Local rights organizations funded by the international organizations since the beginning have been focused on reporting tortures of BDR sepoys inside the prison cell, however, I dare if they would ever openly express their viewpoint, differing from other Bangladeshi laymen, who I doubt are ready to accept the abolishment of capital punishment, given the culture of impunity by the mighty in the country.
Fifty-seven Bangladesh Army officers killed in the massacre were bred by the tax-payers, who pray that offenders receive the highest degree of punishment, in spite of however the international organizations choose to bookishly define “human rights.” Thus, Bangladesh, I would like to believe remains united here.
By now, I am exhausted. I feel that demanding the trial of the conspirators will be a cry in the wilderness
The complicacy starts when the country gets divided by the age old distinction along the political lines: BNP versus AL. The latter that took over power only a month prior to the tragedy, are blamed for the incident by most quarters (BNP at the lead) that hold an anti-government sentiment.
Critics of the government blatantly blame the AL for their historical ties with India, which shares most of Bangladesh’s borders — with reference to an interest on the part of India to weaken our border force. Those with the better grasp of history discuss the cold relationship (power struggles) that many Bangladesh Army officers, during and post 1971 had with leaders of the AL.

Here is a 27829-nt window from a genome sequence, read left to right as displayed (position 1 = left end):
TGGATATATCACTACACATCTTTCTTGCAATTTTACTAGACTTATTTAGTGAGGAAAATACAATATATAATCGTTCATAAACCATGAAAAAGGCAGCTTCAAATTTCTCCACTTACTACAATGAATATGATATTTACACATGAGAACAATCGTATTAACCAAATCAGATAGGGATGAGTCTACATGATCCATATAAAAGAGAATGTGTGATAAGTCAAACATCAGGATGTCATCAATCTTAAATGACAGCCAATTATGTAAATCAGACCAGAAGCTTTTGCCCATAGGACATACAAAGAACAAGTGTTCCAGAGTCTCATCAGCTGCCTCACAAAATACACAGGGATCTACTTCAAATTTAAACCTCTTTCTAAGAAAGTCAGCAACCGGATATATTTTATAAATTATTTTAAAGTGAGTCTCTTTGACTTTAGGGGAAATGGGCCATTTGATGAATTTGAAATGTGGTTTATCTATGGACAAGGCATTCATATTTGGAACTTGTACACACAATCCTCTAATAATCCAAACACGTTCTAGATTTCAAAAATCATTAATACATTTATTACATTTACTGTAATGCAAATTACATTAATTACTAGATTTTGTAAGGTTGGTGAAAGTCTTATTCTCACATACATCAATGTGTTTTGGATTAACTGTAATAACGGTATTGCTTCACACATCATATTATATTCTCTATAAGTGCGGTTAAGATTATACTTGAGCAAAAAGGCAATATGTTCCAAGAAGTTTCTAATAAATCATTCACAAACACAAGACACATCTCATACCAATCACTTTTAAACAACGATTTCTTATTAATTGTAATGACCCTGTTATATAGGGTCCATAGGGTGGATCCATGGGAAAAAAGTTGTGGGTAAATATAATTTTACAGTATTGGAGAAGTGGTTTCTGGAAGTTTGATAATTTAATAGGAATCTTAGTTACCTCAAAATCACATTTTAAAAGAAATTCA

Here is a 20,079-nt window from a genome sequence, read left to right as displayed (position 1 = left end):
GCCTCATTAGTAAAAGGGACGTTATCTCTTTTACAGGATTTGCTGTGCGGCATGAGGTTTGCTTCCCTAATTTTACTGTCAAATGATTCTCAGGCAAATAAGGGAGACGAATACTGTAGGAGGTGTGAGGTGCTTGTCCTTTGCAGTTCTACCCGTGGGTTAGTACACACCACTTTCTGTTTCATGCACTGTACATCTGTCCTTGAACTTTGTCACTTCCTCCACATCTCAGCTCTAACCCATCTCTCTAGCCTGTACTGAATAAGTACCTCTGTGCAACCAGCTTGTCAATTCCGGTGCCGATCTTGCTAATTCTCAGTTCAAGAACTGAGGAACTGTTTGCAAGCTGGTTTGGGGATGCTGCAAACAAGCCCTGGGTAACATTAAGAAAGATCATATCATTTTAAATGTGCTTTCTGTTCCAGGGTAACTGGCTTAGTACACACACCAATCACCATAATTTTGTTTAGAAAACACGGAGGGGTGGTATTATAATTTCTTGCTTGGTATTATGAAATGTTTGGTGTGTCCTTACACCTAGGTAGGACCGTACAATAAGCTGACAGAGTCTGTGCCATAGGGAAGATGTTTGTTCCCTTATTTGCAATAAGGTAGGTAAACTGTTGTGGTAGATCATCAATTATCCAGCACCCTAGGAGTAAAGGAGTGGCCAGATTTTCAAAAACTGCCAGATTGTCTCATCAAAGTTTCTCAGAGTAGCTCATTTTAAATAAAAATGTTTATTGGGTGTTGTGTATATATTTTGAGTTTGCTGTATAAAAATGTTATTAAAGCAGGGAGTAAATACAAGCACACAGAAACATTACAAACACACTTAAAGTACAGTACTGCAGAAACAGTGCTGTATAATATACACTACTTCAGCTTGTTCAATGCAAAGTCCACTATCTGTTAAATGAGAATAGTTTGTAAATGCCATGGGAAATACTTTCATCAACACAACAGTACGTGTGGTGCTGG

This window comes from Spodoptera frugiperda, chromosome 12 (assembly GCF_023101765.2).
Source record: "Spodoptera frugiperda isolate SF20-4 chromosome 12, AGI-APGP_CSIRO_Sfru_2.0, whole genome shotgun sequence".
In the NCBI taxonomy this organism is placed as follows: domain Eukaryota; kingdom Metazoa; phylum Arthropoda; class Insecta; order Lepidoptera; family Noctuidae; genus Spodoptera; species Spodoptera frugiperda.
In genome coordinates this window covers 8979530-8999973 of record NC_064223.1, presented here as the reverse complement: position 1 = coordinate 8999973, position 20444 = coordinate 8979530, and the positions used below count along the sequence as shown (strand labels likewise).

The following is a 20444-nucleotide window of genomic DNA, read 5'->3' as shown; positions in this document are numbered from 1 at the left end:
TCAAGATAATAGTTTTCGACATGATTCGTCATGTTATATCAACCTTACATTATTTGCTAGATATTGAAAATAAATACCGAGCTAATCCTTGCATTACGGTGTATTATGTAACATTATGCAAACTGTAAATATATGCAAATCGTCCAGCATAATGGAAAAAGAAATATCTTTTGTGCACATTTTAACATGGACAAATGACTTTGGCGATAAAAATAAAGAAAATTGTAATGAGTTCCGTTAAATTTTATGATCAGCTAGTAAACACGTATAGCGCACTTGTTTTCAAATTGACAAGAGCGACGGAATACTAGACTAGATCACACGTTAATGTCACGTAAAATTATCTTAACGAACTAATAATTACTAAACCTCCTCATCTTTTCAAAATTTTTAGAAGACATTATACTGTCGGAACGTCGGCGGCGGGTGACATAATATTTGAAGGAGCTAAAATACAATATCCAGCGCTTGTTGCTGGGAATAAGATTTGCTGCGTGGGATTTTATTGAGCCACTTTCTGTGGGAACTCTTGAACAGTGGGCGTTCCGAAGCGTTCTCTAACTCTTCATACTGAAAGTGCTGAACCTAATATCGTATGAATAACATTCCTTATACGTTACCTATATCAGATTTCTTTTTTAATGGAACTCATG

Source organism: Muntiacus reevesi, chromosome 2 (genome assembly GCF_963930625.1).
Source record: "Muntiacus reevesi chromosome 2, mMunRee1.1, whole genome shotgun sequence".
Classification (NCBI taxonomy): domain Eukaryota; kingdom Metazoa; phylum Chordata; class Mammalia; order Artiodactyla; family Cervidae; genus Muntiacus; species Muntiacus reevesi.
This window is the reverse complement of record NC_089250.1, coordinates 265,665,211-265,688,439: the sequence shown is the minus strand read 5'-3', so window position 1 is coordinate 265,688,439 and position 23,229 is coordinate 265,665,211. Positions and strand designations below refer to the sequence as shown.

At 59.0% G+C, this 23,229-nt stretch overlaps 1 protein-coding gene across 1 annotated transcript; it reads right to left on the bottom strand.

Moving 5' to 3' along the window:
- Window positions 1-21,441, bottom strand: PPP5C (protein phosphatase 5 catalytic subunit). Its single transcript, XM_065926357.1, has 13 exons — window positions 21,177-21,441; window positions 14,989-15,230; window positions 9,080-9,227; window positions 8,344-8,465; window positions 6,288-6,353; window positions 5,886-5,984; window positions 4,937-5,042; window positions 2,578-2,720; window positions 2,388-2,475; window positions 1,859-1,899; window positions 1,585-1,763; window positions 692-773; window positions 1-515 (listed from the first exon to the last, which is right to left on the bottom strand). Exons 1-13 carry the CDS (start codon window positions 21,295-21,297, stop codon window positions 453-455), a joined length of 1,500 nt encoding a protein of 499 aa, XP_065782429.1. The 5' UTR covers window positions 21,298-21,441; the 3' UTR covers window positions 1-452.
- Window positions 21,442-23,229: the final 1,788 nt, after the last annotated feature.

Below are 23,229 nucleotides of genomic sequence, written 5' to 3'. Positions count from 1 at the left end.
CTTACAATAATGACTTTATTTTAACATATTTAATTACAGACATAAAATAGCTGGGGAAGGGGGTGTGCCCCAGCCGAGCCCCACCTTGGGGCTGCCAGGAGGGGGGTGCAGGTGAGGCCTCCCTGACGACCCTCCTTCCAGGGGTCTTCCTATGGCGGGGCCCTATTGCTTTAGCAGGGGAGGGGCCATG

They refer to incidents carried out by the army (or portions of such) in the past, which were to the disadvantage of the AL. Thus trying to establish that the AL has long grown a mindset of grievance and revenge against the army.
Justifying, in every possible way, that the bloody Pilkhana incident had the involvement of the AL, in many instances has become a political tool for this school of thought.
A common question they tend to throw is, why the military was not allowed inside the Pilkhana premises on time (or at all), referring to past instances when timely action by the uniformed had saved lives.
They feel that the trials are a farce, but never publicly stated anything to discredit such, probably fearing contempt of court, or more likely, due to lack of substantial evidence.
Arguments from their end are in abundance. To their credit, they mainly focus on two aspects.